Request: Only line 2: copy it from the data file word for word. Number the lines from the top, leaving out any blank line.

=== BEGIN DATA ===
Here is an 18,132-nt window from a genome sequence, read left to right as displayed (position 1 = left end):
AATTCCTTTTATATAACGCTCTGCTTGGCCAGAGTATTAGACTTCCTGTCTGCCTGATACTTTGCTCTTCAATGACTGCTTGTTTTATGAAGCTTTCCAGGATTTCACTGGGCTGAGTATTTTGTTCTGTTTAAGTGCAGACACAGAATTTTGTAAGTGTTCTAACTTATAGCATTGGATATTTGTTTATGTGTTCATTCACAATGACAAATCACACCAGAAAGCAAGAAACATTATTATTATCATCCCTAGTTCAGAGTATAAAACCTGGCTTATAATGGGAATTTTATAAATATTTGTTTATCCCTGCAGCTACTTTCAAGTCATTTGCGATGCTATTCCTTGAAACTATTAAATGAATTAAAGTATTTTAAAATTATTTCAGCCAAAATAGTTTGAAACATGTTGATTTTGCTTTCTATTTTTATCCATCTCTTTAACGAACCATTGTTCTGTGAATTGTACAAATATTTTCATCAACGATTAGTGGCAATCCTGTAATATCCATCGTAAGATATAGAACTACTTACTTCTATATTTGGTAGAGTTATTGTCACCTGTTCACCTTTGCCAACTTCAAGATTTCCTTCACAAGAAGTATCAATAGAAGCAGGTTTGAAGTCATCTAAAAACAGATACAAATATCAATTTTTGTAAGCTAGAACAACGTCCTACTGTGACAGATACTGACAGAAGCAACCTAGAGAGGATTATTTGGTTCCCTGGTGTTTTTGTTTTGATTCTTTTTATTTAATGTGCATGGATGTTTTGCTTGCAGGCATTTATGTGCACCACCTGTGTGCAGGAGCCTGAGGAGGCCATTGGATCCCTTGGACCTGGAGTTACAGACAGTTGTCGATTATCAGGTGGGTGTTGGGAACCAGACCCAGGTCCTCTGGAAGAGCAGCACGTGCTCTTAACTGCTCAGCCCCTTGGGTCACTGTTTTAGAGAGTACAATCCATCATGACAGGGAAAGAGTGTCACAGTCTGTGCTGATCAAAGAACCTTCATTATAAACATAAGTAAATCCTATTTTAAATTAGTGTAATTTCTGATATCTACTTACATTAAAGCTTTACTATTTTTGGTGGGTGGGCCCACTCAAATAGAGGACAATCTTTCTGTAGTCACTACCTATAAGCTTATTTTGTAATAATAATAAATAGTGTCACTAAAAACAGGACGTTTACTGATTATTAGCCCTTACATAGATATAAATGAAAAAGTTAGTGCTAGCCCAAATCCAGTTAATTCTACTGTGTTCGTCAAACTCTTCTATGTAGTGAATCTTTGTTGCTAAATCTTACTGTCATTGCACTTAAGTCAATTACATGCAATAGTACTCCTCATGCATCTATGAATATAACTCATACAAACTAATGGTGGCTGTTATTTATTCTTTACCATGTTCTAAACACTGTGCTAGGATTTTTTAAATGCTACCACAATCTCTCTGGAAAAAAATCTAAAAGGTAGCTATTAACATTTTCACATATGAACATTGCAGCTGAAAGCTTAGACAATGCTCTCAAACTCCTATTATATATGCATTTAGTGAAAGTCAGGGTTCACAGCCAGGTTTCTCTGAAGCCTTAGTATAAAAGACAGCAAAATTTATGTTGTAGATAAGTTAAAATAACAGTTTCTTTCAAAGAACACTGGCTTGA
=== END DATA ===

AATTCCTTTTATATAACGCTCTGCTTGGCCAGAGTATTAGACTTCCTGTCTGCCTGATACTTTGCTCTTCAATGACTGCTTGTTTTATGAAGCTTTCCAGGATTTCACTGGGCTGAGTATTTTGTTCTGTTTAAGTGCAGACACAGAATTTTGTAAGTGTTCTAACTTATAGCATTGGATATTTGTTTATGTGTTCATTCACAATGACAAATCACACCAGAAAGCAAGAAACATTATTATTATCATCCCTAGTTCAGAGTATAAAACCTGGCTTATAATGGGAATTTTATAAATATTTGTTTATCCCTGCAGCTACTTTCAAGTCATTTGCGATGCTATTCCTTGAAACTATTAAATGAATTAAAGTATTTTAAAATTATTTCAGCCAAAATAGTTTGAAACATGTTGATTTTGCTTTCTATTTTTATCCATCTCTTTAACGAACCATTGTTCTGTGAATTGTACAAATATTTTCATCAACGATTAGTGGCAATCCTGTAATATCCATCGTAAGATATAGAACTACTTACTTCTATATTTGGTAGAGTTATTGTCACCTGTTCACCTTTGCCAACTTCAAGATTTCCTTCACAAGAAGTATCAATAGAAGCAGGTTTGAAGTCATCTAAAAACAGATACAAATATCAATTTTTGTAAGCTAGAACAACGTCCTACTGTGACAGATACTGACAGAAGCAACCTAGAGAGGATTATTTGGTTCCCTGGTGTTTTTGTTTTGATTCTTTTTATTTAATGTGCATGGATGTTTTGCTTGCAGGCATTTATGTGCACCACCTGTGTGCAGGAGCCTGAGGAGGCCATTGGATCCCTTGGACCTGGAGTTACAGACAGTTGTCGATTATCAGGTGGGTGTTGGGAACCAGACCCAGGTCCTCTGGAAGAGCAGCACGTGCTCTTAACTGCTCAGCCCCTTGGGTCACTGTTTTAGAGAGTACAATCCATCATGACAGGGAAAGAGTGTCACAGTCTGTGCTGATCAAAGAACCTTCATTATAAACATAAGTAAATCCTATTTTAAATTAGTGTAATTTCTGATATCTACTTACATTAAAGCTTTACTATTTTTGGTGGGTGGGCCCACTCAAATAGAGGACAATCTTTCTGTAGTCACTACCTATAAGCTTATTTTGTAATAATAATAAATAGTGTCACTAAAAACAGGACGTTTACTGATTATTAGCCCTTACATAGATATAAATGAAAAAGTTAGTGCTAGCCCAAATCCAGTTAATTCTACTGTGTTCGTCAAACTCTTCTATGTAGTGAATCTTTGTTGCTAAATCTTACTGTCATTGCACTTAAGTCAATTACATGCAATAGTACTCCTCATGCATCTATGAATATAACTCATACAAACTAATGGTGGCTGTTATTTATTCTTTACCATGTTCTAAACACTGTGCTAGGATTTTTTAAATGCTACCACAATCTCTCTGGAAAAAAATCTAAAAGGTAGCTATTAACATTTTCACATATGAACATTGCAGCTGAAAGCTTAGACAATGCTCTCAAACTCCTATTATATATGCATTTAGTGAAAGTCAGGGTTCACAGCCAGGTTTCTCTGAAGCCTTAGTATAAAAGACAGCAAAATTTATGTTGTAGATAAGTTAAAATAACAGTTTCTTTCAAAGAACACTGGCTTGA